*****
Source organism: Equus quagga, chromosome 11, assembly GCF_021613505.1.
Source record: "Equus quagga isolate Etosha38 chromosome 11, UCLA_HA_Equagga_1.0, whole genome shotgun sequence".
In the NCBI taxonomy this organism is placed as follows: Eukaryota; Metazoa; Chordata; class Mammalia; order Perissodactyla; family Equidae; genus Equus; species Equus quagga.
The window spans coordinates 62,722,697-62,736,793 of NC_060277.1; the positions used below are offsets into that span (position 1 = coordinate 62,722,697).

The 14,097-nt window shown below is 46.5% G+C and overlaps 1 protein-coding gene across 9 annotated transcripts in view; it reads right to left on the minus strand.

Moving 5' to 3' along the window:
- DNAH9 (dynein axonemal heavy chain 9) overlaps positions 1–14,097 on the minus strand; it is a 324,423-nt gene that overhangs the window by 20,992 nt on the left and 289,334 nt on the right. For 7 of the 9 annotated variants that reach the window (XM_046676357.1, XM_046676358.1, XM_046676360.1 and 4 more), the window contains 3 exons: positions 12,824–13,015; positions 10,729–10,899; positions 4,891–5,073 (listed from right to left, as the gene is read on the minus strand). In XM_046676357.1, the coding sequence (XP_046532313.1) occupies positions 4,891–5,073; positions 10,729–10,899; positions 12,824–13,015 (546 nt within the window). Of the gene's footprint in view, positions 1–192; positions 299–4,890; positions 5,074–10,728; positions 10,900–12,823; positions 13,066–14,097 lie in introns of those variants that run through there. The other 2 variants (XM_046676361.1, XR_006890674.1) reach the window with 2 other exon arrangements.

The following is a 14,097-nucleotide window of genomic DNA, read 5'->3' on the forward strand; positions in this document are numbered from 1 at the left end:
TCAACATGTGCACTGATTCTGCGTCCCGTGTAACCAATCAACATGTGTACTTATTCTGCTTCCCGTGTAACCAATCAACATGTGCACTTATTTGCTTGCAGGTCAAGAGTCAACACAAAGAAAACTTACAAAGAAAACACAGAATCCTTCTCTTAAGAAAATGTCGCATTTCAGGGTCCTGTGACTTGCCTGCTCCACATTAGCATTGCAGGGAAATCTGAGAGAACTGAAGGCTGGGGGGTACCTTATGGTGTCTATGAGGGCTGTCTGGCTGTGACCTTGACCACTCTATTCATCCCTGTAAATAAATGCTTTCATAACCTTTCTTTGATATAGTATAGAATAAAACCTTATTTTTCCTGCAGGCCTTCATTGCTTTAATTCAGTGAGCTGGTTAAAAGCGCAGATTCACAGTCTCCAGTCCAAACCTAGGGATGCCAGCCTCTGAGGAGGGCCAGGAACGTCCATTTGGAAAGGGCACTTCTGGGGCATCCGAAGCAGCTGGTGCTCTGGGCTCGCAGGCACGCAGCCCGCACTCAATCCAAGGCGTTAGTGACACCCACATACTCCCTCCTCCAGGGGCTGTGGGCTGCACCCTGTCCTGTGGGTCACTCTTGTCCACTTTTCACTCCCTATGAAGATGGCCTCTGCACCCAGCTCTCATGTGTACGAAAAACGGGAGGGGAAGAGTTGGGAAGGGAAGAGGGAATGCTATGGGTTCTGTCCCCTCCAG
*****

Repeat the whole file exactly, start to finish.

Source organism: Equus quagga, chromosome 11, assembly GCF_021613505.1.
Source record: "Equus quagga isolate Etosha38 chromosome 11, UCLA_HA_Equagga_1.0, whole genome shotgun sequence".
In the NCBI taxonomy this organism is placed as follows: Eukaryota; Metazoa; Chordata; class Mammalia; order Perissodactyla; family Equidae; genus Equus; species Equus quagga.
The window spans coordinates 62,722,697-62,736,793 of NC_060277.1; the positions used below are offsets into that span (position 1 = coordinate 62,722,697).

The 14,097-nt window shown below is 46.5% G+C and overlaps 1 protein-coding gene across 9 annotated transcripts in view; it reads right to left on the minus strand.

Moving 5' to 3' along the window:
- DNAH9 (dynein axonemal heavy chain 9) overlaps positions 1–14,097 on the minus strand; it is a 324,423-nt gene that overhangs the window by 20,992 nt on the left and 289,334 nt on the right. For 7 of the 9 annotated variants that reach the window (XM_046676357.1, XM_046676358.1, XM_046676360.1 and 4 more), the window contains 3 exons: positions 12,824–13,015; positions 10,729–10,899; positions 4,891–5,073 (listed from right to left, as the gene is read on the minus strand). In XM_046676357.1, the coding sequence (XP_046532313.1) occupies positions 4,891–5,073; positions 10,729–10,899; positions 12,824–13,015 (546 nt within the window). Of the gene's footprint in view, positions 1–192; positions 299–4,890; positions 5,074–10,728; positions 10,900–12,823; positions 13,066–14,097 lie in introns of those variants that run through there. The other 2 variants (XM_046676361.1, XR_006890674.1) reach the window with 2 other exon arrangements.

The following is a 14,097-nucleotide window of genomic DNA, read 5'->3' on the forward strand; positions in this document are numbered from 1 at the left end:
TCAACATGTGCACTGATTCTGCGTCCCGTGTAACCAATCAACATGTGTACTTATTCTGCTTCCCGTGTAACCAATCAACATGTGCACTTATTTGCTTGCAGGTCAAGAGTCAACACAAAGAAAACTTACAAAGAAAACACAGAATCCTTCTCTTAAGAAAATGTCGCATTTCAGGGTCCTGTGACTTGCCTGCTCCACATTAGCATTGCAGGGAAATCTGAGAGAACTGAAGGCTGGGGGGTACCTTATGGTGTCTATGAGGGCTGTCTGGCTGTGACCTTGACCACTCTATTCATCCCTGTAAATAAATGCTTTCATAACCTTTCTTTGATATAGTATAGAATAAAACCTTATTTTTCCTGCAGGCCTTCATTGCTTTAATTCAGTGAGCTGGTTAAAAGCGCAGATTCACAGTCTCCAGTCCAAACCTAGGGATGCCAGCCTCTGAGGAGGGCCAGGAACGTCCATTTGGAAAGGGCACTTCTGGGGCATCCGAAGCAGCTGGTGCTCTGGGCTCGCAGGCACGCAGCCCGCACTCAATCCAAGGCGTTAGTGACACCCACATACTCCCTCCTCCAGGGGCTGTGGGCTGCACCCTGTCCTGTGGGTCACTCTTGTCCACTTTTCACTCCCTATGAAGATGGCCTCTGCACCCAGCTCTCATGTGTACGAAAAACGGGAGGGGAAGAGTTGGGAAGGGAAGAGGGAATGCTATGGGTTCTGTCCCCTCCAG